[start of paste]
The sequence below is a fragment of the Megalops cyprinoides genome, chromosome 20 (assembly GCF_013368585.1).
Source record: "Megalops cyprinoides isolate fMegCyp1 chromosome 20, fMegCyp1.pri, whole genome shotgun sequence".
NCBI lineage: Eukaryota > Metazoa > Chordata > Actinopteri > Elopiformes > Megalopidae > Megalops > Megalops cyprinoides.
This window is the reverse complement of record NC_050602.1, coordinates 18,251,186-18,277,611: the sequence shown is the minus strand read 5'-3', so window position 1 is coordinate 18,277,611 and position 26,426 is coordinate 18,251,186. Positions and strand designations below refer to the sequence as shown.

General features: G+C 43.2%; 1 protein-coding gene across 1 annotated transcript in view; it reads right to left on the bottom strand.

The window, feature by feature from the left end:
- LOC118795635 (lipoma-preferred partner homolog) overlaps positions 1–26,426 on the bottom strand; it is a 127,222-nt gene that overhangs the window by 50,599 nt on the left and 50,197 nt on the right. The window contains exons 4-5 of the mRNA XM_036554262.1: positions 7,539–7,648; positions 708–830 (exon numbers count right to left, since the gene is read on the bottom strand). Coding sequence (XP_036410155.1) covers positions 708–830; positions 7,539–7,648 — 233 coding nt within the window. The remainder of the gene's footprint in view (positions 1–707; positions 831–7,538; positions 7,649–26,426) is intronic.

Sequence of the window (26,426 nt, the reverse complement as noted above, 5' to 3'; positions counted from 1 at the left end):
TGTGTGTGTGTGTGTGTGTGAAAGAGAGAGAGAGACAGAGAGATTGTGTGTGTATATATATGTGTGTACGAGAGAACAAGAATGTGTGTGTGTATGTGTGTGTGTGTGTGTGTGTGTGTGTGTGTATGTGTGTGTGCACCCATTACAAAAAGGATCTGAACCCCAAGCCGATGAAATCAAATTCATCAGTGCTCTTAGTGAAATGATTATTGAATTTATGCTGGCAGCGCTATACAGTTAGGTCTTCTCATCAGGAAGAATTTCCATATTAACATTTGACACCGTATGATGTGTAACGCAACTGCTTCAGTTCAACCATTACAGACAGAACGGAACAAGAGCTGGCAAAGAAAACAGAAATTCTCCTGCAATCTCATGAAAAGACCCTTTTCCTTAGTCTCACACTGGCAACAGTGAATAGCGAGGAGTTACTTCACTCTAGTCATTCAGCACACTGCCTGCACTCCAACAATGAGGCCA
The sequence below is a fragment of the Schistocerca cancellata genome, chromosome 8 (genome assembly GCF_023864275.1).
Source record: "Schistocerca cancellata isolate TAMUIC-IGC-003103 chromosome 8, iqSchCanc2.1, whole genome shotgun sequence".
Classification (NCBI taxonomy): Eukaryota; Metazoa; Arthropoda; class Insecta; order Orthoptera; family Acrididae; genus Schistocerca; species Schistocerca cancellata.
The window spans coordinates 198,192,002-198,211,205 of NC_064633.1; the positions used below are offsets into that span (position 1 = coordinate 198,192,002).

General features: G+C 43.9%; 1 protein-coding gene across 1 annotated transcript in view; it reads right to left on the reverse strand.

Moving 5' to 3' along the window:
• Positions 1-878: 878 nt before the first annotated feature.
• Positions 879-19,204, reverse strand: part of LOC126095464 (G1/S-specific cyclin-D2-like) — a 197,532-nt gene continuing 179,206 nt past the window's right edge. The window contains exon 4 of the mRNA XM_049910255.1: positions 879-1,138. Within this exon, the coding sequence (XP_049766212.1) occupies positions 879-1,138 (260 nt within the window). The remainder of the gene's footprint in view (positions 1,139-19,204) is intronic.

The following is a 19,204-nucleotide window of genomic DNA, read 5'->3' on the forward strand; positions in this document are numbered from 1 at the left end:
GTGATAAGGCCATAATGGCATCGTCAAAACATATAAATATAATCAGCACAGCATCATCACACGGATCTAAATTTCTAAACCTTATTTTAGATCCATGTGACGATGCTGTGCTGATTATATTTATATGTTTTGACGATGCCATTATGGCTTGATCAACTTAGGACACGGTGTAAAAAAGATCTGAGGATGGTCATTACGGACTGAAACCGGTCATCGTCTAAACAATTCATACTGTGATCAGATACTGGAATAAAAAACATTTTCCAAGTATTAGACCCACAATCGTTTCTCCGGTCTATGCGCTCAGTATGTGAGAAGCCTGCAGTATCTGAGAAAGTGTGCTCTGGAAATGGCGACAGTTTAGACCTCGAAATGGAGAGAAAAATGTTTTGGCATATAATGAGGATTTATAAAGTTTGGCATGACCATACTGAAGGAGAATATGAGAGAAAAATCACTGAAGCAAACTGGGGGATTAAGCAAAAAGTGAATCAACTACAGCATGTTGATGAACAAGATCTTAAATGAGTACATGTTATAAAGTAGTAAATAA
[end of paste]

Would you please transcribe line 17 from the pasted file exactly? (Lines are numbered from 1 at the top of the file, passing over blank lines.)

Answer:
• Positions 879-19,204, reverse strand: part of LOC126095464 (G1/S-specific cyclin-D2-like) — a 197,532-nt gene continuing 179,206 nt past the window's right edge. The window contains exon 4 of the mRNA XM_049910255.1: positions 879-1,138. Within this exon, the coding sequence (XP_049766212.1) occupies positions 879-1,138 (260 nt within the window). The remainder of the gene's footprint in view (positions 1,139-19,204) is intronic.